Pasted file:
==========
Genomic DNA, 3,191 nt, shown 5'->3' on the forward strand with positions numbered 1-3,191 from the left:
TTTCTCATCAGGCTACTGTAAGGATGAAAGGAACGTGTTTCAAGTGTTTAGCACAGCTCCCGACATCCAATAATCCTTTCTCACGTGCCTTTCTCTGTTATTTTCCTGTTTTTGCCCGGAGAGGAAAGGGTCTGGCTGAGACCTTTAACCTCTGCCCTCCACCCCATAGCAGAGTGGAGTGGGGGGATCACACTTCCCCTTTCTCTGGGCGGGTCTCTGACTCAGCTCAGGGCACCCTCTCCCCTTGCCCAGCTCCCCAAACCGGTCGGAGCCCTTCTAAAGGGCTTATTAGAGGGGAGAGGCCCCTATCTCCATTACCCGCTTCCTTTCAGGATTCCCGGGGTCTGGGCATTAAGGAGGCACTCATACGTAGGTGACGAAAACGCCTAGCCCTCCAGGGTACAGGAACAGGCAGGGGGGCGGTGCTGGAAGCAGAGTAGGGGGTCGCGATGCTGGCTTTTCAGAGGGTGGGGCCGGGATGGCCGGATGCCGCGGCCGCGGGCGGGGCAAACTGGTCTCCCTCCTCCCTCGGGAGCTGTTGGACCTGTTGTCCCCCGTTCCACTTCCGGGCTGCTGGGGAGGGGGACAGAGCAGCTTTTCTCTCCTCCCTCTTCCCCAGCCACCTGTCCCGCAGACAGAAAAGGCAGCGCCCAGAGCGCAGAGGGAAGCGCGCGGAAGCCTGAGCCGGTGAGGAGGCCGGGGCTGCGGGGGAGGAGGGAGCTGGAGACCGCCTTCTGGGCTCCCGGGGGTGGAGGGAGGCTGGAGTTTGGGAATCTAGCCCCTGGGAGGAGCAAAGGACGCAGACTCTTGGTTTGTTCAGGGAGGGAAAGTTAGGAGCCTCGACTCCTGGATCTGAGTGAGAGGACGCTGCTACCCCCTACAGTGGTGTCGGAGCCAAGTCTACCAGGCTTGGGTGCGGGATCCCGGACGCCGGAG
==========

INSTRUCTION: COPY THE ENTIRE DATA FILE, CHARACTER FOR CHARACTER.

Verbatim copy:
Genomic DNA, 3,191 nt, shown 5'->3' on the forward strand with positions numbered 1-3,191 from the left:
TTTCTCATCAGGCTACTGTAAGGATGAAAGGAACGTGTTTCAAGTGTTTAGCACAGCTCCCGACATCCAATAATCCTTTCTCACGTGCCTTTCTCTGTTATTTTCCTGTTTTTGCCCGGAGAGGAAAGGGTCTGGCTGAGACCTTTAACCTCTGCCCTCCACCCCATAGCAGAGTGGAGTGGGGGGATCACACTTCCCCTTTCTCTGGGCGGGTCTCTGACTCAGCTCAGGGCACCCTCTCCCCTTGCCCAGCTCCCCAAACCGGTCGGAGCCCTTCTAAAGGGCTTATTAGAGGGGAGAGGCCCCTATCTCCATTACCCGCTTCCTTTCAGGATTCCCGGGGTCTGGGCATTAAGGAGGCACTCATACGTAGGTGACGAAAACGCCTAGCCCTCCAGGGTACAGGAACAGGCAGGGGGGCGGTGCTGGAAGCAGAGTAGGGGGTCGCGATGCTGGCTTTTCAGAGGGTGGGGCCGGGATGGCCGGATGCCGCGGCCGCGGGCGGGGCAAACTGGTCTCCCTCCTCCCTCGGGAGCTGTTGGACCTGTTGTCCCCCGTTCCACTTCCGGGCTGCTGGGGAGGGGGACAGAGCAGCTTTTCTCTCCTCCCTCTTCCCCAGCCACCTGTCCCGCAGACAGAAAAGGCAGCGCCCAGAGCGCAGAGGGAAGCGCGCGGAAGCCTGAGCCGGTGAGGAGGCCGGGGCTGCGGGGGAGGAGGGAGCTGGAGACCGCCTTCTGGGCTCCCGGGGGTGGAGGGAGGCTGGAGTTTGGGAATCTAGCCCCTGGGAGGAGCAAAGGACGCAGACTCTTGGTTTGTTCAGGGAGGGAAAGTTAGGAGCCTCGACTCCTGGATCTGAGTGAGAGGACGCTGCTACCCCCTACAGTGGTGTCGGAGCCAAGTCTACCAGGCTTGGGTGCGGGATCCCGGACGCCGGAG